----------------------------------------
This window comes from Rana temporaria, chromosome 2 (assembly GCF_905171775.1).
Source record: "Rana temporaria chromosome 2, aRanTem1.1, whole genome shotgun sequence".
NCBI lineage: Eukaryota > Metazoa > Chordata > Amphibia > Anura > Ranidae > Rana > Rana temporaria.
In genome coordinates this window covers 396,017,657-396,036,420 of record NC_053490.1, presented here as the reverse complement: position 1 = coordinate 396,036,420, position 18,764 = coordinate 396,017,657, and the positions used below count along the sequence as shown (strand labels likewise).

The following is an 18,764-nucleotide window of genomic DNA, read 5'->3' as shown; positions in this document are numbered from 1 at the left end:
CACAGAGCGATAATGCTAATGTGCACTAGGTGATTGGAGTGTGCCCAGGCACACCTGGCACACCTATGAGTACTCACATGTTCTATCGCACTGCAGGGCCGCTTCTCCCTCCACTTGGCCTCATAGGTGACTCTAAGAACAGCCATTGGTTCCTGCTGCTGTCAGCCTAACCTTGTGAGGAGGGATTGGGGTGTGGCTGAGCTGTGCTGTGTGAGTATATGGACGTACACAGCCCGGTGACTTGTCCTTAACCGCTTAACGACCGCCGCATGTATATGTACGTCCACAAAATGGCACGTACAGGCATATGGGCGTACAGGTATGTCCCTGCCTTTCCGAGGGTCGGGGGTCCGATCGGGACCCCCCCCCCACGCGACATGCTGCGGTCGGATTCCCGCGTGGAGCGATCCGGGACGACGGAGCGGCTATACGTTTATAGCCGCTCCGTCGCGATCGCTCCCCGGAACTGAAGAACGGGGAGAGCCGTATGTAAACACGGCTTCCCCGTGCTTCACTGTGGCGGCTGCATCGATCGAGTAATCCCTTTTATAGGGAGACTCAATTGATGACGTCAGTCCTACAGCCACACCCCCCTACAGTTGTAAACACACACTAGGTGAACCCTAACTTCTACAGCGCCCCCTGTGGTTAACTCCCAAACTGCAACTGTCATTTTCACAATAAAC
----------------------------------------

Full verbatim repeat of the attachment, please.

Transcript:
This window comes from Rana temporaria, chromosome 2 (assembly GCF_905171775.1).
Source record: "Rana temporaria chromosome 2, aRanTem1.1, whole genome shotgun sequence".
NCBI lineage: Eukaryota > Metazoa > Chordata > Amphibia > Anura > Ranidae > Rana > Rana temporaria.
In genome coordinates this window covers 396,017,657-396,036,420 of record NC_053490.1, presented here as the reverse complement: position 1 = coordinate 396,036,420, position 18,764 = coordinate 396,017,657, and the positions used below count along the sequence as shown (strand labels likewise).

The following is an 18,764-nucleotide window of genomic DNA, read 5'->3' as shown; positions in this document are numbered from 1 at the left end:
CACAGAGCGATAATGCTAATGTGCACTAGGTGATTGGAGTGTGCCCAGGCACACCTGGCACACCTATGAGTACTCACATGTTCTATCGCACTGCAGGGCCGCTTCTCCCTCCACTTGGCCTCATAGGTGACTCTAAGAACAGCCATTGGTTCCTGCTGCTGTCAGCCTAACCTTGTGAGGAGGGATTGGGGTGTGGCTGAGCTGTGCTGTGTGAGTATATGGACGTACACAGCCCGGTGACTTGTCCTTAACCGCTTAACGACCGCCGCATGTATATGTACGTCCACAAAATGGCACGTACAGGCATATGGGCGTACAGGTATGTCCCTGCCTTTCCGAGGGTCGGGGGTCCGATCGGGACCCCCCCCCCACGCGACATGCTGCGGTCGGATTCCCGCGTGGAGCGATCCGGGACGACGGAGCGGCTATACGTTTATAGCCGCTCCGTCGCGATCGCTCCCCGGAACTGAAGAACGGGGAGAGCCGTATGTAAACACGGCTTCCCCGTGCTTCACTGTGGCGGCTGCATCGATCGAGTAATCCCTTTTATAGGGAGACTCAATTGATGACGTCAGTCCTACAGCCACACCCCCCTACAGTTGTAAACACACACTAGGTGAACCCTAACTTCTACAGCGCCCCCTGTGGTTAACTCCCAAACTGCAACTGTCATTTTCACAATAAAC